Senegal’s southern Casamance region has seen a low-level civil war for more than three decades. The Mouvement des Forces Democratiques de la …
Senegal’s southern Casamance region has seen a low-level civil war for more than three decades. The Mouvement des Forces Democratiques de la Casamance (Movement of Democratic Forces of Casamance, MFDC) has been fighting for independence since 1982 in Casamance, which although connected to Senegal in the east is separated from the rest of the country by Gambia.
Although rarely mentioned in global analyses of armed conflict, the violence in Casamance has killed around 5,000 people and displaced another 50,000, according to commonly-cited figures. On-off talks between successive governments under Abdou Diouf and Abdoulaye Wade saw several ceasefire agreements signed, but the long-running dispute remains to be resolved decisively. Casamance therefore continues to be plagued by small scale conflict, which opposes the Senegalese government in Dakar and a now fragmented MFDC. Ambushes, trafficking, skirmishes and landmines pose a continuing threat to the area's stability. There have also been clashes between separatists and the army of neighbouring Guinea-Bissau, and it is commonly accepted that any solution will have to involve Guinea-Bissau as well as Gambia.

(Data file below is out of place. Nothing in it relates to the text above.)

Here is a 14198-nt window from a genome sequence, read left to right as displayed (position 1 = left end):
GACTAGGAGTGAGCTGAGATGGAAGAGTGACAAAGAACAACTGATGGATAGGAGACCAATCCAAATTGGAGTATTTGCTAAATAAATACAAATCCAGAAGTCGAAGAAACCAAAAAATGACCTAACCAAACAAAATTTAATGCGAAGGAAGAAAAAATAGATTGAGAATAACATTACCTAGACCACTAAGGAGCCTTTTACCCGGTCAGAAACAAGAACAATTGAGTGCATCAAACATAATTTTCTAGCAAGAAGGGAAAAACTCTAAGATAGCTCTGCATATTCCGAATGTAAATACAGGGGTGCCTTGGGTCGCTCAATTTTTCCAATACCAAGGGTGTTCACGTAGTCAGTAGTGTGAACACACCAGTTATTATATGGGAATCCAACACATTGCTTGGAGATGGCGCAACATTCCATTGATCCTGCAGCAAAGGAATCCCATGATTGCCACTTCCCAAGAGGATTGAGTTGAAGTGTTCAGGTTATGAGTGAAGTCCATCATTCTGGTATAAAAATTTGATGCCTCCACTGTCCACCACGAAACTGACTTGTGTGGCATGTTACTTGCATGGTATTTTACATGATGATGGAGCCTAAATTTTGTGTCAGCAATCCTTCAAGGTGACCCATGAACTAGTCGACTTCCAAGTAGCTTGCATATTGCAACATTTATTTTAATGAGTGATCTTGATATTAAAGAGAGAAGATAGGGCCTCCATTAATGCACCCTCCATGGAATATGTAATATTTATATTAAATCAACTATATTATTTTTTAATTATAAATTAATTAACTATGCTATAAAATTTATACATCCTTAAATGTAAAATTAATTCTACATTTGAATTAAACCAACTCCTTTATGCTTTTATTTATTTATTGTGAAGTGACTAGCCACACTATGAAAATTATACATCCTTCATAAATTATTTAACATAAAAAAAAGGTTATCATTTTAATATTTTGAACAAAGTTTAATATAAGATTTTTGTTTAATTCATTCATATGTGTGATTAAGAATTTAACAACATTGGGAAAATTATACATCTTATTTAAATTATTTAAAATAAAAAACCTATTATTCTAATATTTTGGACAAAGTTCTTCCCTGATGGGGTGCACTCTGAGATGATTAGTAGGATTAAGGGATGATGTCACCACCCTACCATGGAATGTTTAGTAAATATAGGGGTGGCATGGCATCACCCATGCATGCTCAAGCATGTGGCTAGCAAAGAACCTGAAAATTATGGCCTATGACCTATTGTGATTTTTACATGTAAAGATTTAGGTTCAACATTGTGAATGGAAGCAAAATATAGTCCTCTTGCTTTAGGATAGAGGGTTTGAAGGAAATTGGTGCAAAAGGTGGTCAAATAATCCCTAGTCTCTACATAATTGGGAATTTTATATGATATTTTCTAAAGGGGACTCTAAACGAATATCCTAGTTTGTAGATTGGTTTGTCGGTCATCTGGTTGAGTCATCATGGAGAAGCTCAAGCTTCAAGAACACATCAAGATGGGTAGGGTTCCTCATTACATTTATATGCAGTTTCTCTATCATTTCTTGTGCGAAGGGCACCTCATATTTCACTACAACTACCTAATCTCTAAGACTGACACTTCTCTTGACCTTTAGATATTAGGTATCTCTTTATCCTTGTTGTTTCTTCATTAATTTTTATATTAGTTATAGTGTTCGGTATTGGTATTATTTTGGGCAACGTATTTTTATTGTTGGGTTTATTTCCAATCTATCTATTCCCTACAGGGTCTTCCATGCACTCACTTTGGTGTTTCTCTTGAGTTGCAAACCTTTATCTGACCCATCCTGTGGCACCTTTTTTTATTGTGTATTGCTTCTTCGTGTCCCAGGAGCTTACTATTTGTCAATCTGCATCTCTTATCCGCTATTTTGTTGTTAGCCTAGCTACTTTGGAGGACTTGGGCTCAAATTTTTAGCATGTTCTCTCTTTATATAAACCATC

A recent warming of Senegalese relations with these two countries has given hope that the stalled peace progress can be restarted at national level, while Senegalese president Macky Sall has proposed a raft of measures to support agricultural and economic development in Casamance, the perceived marginalisation of which was one of the reasons leading to the outbreak of violence in the 1980s.